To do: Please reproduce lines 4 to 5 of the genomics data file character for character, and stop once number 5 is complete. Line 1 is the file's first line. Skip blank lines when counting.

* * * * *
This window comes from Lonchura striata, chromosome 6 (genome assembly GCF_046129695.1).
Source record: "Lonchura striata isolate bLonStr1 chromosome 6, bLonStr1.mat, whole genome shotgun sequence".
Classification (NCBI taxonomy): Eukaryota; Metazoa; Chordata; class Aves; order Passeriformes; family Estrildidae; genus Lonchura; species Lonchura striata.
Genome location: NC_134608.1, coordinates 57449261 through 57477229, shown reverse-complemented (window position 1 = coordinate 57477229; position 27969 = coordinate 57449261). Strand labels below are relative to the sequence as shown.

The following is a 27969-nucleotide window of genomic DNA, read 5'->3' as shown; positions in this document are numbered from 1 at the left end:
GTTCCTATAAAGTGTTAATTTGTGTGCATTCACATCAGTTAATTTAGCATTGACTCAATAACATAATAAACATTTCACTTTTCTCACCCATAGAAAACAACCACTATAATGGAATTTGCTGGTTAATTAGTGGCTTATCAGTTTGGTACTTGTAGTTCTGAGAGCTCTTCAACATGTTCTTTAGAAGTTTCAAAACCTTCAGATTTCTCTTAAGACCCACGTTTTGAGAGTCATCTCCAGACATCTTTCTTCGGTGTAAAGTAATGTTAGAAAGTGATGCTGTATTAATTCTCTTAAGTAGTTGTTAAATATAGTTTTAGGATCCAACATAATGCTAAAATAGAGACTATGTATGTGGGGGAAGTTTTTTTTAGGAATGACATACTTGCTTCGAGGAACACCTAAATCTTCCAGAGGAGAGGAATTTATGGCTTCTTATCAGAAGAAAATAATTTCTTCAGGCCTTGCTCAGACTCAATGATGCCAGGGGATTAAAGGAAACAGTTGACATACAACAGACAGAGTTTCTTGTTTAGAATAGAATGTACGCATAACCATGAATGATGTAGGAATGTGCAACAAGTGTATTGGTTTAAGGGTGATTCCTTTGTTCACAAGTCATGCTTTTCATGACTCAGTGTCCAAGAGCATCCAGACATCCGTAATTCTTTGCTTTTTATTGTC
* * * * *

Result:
Genome location: NC_134608.1, coordinates 57449261 through 57477229, shown reverse-complemented (window position 1 = coordinate 57477229; position 27969 = coordinate 57449261). Strand labels below are relative to the sequence as shown.

The following is a 27969-nucleotide window of genomic DNA, read 5'->3' as shown; positions in this document are numbered from 1 at the left end: